Breaking Yu Down

Yu Darvish is half Iranian, half Japanese and half of what I’ve spent my time thinking about over the past few days. The general media wants to put young Yu in a Japanese box. Problem is, Darvish is six foot five, and doesn’t fit the Japanese pitcher mold.

Somehow most everyone has disregarded the notion that Darvish, may just be cut from a different cloth (Iranian). The central theme with Darvish is that he will be a bust and break down like the Japanese imports before him; thus he will never reach the insurmountable hype of his arrival in the states.

You see, in the states we have a tendency to over-value the unknown. Hence, every Japanese pitcher is better than the last. Darvish is considered better than Dice-K. Dice-K was regarded higher than Kei Igawa and Hideki Irabu. Irabu more than Hideki Nomo. See the trend. So who is better than Yu Darvish? These imports keep getting better every year I guess, maybe Darvish can meet his expectations, or maybe we should just lower ours.

As I stated earlier, Darvish is 6-5. All other prominent Japanese pitchers who have gave MLB a whirl, were all six foot to six-one. The exception was Hideki Irabu, who was 6-4. Irabu, we will ignore for comparison sakes, because he was never dominant in the Japan or in America.

Kei Igawa is the utmost cautionary tale in signing pitchers out of Japan. He was posted at age 27 after averaging around 200 innings for six seasons. His ERA ranged from 2.49 to 3.86 in those seasons. Igawa fetched a cool $26 million for the Hanshin Tigers, then proceeded to obtain a $20 million pact over five seasons from the Yankees. He has fallen right on his face: 71 innings with a hellish 6.66 ERA. He is now biding his time in AAA; and has been for the past two seasons with marginal results.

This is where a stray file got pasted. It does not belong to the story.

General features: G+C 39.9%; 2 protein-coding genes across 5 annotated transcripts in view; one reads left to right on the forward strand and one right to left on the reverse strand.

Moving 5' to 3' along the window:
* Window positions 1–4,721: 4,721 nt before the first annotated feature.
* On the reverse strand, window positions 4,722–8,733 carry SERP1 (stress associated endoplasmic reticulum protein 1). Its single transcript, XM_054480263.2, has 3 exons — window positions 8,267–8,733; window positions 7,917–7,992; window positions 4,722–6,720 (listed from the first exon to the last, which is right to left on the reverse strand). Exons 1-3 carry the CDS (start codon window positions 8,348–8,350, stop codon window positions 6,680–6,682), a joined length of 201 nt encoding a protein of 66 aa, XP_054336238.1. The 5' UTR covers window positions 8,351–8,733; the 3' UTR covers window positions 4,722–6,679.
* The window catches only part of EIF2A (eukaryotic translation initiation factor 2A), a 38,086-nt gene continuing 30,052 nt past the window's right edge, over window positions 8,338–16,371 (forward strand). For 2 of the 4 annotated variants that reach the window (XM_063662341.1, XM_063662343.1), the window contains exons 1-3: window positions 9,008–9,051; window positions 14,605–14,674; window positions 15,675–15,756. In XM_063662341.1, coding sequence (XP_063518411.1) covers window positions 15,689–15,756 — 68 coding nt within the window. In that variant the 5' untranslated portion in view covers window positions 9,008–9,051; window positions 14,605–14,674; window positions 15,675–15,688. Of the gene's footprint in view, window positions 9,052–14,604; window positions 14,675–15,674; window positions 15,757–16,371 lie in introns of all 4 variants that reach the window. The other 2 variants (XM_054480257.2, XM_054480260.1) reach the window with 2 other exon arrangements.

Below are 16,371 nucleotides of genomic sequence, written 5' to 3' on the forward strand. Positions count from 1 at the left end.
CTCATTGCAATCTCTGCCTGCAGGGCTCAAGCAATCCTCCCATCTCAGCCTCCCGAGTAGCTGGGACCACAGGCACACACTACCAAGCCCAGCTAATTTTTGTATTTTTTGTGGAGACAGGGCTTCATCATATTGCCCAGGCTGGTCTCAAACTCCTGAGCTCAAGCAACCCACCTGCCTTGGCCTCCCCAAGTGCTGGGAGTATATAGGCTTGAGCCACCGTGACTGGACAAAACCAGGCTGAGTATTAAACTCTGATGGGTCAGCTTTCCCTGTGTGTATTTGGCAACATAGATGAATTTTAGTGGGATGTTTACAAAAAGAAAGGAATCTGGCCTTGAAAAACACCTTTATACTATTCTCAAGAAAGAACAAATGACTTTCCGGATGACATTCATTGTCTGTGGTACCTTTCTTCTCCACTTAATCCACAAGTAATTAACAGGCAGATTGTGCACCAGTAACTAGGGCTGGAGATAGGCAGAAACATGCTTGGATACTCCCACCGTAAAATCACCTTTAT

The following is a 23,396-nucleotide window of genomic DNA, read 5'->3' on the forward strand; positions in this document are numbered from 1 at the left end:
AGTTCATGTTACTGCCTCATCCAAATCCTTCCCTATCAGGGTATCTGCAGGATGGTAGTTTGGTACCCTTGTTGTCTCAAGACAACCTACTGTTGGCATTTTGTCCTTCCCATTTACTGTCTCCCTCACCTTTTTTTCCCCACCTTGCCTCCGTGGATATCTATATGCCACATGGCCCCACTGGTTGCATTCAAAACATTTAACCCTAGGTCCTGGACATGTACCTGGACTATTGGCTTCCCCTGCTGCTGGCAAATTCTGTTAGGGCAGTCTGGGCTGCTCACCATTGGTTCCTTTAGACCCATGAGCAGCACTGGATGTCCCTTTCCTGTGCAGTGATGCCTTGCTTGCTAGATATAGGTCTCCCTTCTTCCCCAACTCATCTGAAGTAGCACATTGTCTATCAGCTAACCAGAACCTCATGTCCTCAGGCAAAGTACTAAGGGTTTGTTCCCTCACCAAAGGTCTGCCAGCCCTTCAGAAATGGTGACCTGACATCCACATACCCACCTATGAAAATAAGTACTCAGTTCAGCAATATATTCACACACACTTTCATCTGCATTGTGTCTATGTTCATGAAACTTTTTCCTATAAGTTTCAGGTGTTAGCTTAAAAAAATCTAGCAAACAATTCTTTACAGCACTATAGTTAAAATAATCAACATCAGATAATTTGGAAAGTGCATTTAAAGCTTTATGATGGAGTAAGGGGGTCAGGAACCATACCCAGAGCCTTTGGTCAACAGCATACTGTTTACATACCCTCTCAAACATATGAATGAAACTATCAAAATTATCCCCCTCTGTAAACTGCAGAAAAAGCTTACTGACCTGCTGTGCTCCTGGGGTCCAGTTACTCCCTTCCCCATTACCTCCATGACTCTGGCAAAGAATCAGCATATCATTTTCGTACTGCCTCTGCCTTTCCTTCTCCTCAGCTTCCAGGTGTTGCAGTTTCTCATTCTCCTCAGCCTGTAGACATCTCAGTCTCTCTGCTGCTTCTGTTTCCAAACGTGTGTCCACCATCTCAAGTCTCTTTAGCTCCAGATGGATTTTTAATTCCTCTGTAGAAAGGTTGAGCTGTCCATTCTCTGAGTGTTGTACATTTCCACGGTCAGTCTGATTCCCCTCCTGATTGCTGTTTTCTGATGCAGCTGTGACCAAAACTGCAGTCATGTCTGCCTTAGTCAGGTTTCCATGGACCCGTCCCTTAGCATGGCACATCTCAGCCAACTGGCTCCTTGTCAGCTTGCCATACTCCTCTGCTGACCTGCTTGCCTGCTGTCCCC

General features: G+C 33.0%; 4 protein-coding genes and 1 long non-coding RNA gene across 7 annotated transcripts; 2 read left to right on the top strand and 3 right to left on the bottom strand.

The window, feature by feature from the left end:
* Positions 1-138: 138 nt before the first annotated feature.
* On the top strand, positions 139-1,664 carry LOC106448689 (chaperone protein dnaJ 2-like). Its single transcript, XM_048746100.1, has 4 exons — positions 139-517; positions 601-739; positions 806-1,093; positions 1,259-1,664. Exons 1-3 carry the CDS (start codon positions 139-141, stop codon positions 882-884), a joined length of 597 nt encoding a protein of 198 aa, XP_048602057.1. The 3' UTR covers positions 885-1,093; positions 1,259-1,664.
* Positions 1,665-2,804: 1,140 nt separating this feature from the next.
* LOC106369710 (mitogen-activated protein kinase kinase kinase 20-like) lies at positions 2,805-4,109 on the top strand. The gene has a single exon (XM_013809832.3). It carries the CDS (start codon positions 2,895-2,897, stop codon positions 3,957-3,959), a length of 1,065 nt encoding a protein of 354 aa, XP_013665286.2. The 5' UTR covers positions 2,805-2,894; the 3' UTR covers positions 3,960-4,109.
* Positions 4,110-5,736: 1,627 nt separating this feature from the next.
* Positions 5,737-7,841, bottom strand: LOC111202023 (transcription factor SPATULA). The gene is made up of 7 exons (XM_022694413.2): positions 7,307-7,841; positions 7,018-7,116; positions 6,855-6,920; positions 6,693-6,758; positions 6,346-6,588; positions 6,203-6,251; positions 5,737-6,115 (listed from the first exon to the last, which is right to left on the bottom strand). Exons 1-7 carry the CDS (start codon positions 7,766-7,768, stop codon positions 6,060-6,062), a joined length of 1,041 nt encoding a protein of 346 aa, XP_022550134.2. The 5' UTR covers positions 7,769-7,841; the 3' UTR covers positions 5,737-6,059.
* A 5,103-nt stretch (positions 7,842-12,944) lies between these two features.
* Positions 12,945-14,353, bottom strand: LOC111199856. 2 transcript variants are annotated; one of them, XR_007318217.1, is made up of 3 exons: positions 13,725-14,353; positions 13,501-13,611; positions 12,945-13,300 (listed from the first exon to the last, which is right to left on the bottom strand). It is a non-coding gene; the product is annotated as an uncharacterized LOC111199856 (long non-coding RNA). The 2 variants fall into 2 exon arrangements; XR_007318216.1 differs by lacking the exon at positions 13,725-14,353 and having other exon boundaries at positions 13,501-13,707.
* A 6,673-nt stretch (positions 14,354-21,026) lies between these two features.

Darvish will not be Igawa because his body his far more physical to handle the riggers of shorter rest. Darvish was used like a MLB pitcher in the second half of his season and showed now signs of wear. In Japan they typically get five to six days off, as opposed to four in the states. Overall Darvish is far more polished than Igawa. Igawa is not even the floor in what to expect from Darvish, he’s more like the basement.

Daisuke Matsusaka never had an ERA below two in his eight seasons with the Seibu Lions. Yu Darvish hasn’t posted an ERA above two since he was a teenager. Darvish is now 25. Dice-K netted the Lions more than $51 million through the posting process. Since Dice-K has returned little on the Red Sox’s investment, it has been widely speculated than Darvish will get a lower posting fee. Count me in, lower cost, better pitcher.

The Red Sox spoiled Dice-K at every turn to smooth his transition to the states. He compiled 61 starts in his first two seasons before succumbing to injuries; and now will have an abbreviated sixth season as he is going through Tommy John surgery. Injuries are always apart of the free agent risk.

Tell me, who is more likely to stay injury free for the next four seasons, C.J. Wilson or Yu Darvish? Both are high risks, but Darvish is six years younger and more likely to obtain “ace” status.

Hiroki Kuroda is unique to other Japanese pitchers. First, he’s never missed huge portions of seasons due to injuries. Secondly, he doesn’t have overpowering pitches, which typically relegates you to the bullpen. Kuroda has had continued success in MLB because he assimilated himself into American culture. Front office executives say that embracing the world around them, has helped the transition for Japanese ballplayers. Darvish is a media darling in Japan, so he isn’t likely to become a hermit crab all of a sudden. Also, Kuroda was excellent in Japan, but Darvish has been even better.

The holy grail of Japanese pitchers, Hideo Nomo.

Nomo was comparable to Dice-K in his five seasons with the Kintetsu Buffaloes, averaging 234 innings pitched in his first four seasons. Nomo amassed 1678 innings pitched when he crumbled at age 29, only to resurface at age 33 again with the Dodgers. He finished career with 3024 innings pitched total in Japan and MLB. He had career 4.24 ERA and 1.35 WHIP in the states.

Some may disagree that Nomo was the best Japanese pitcher to cross the sea. But, the fact that he tanked and fought to get back to the level he once was at, says a lot about him. Nomo is probably the ceiling for Darvish.

The technology, stats, nutrition and accommodations today along with Darvish’s size and ability give him the utmost ability to break out of the “Japanese box” and put his ceiling through the roof past Nomo and into the attic.

Dan Allsup

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